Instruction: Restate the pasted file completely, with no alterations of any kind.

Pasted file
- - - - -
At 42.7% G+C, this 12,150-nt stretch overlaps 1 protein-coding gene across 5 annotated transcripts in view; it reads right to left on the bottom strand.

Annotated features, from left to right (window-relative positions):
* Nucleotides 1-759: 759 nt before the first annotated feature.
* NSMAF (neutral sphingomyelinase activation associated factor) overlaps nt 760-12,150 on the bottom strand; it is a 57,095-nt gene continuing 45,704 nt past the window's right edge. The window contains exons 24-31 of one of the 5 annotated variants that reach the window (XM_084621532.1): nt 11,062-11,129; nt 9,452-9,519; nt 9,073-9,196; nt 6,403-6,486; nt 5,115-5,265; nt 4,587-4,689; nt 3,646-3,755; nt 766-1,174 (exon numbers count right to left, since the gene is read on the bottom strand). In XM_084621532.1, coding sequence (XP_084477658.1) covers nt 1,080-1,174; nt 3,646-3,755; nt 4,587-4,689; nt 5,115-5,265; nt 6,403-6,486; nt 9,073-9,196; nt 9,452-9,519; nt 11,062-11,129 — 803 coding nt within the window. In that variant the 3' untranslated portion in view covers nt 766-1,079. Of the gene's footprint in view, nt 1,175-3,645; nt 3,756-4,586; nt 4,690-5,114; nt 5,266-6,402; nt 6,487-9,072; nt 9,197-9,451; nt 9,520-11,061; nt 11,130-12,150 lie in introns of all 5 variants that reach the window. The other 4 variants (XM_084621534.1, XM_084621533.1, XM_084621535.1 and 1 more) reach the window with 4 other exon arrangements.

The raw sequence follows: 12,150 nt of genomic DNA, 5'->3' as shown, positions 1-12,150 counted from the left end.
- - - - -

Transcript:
At 42.7% G+C, this 12,150-nt stretch overlaps 1 protein-coding gene across 5 annotated transcripts in view; it reads right to left on the bottom strand.

Annotated features, from left to right (window-relative positions):
* Nucleotides 1-759: 759 nt before the first annotated feature.
* NSMAF (neutral sphingomyelinase activation associated factor) overlaps nt 760-12,150 on the bottom strand; it is a 57,095-nt gene continuing 45,704 nt past the window's right edge. The window contains exons 24-31 of one of the 5 annotated variants that reach the window (XM_084621532.1): nt 11,062-11,129; nt 9,452-9,519; nt 9,073-9,196; nt 6,403-6,486; nt 5,115-5,265; nt 4,587-4,689; nt 3,646-3,755; nt 766-1,174 (exon numbers count right to left, since the gene is read on the bottom strand). In XM_084621532.1, coding sequence (XP_084477658.1) covers nt 1,080-1,174; nt 3,646-3,755; nt 4,587-4,689; nt 5,115-5,265; nt 6,403-6,486; nt 9,073-9,196; nt 9,452-9,519; nt 11,062-11,129 — 803 coding nt within the window. In that variant the 3' untranslated portion in view covers nt 766-1,079. Of the gene's footprint in view, nt 1,175-3,645; nt 3,756-4,586; nt 4,690-5,114; nt 5,266-6,402; nt 6,487-9,072; nt 9,197-9,451; nt 9,520-11,061; nt 11,130-12,150 lie in introns of all 5 variants that reach the window. The other 4 variants (XM_084621534.1, XM_084621533.1, XM_084621535.1 and 1 more) reach the window with 4 other exon arrangements.

The raw sequence follows: 12,150 nt of genomic DNA, 5'->3' as shown, positions 1-12,150 counted from the left end.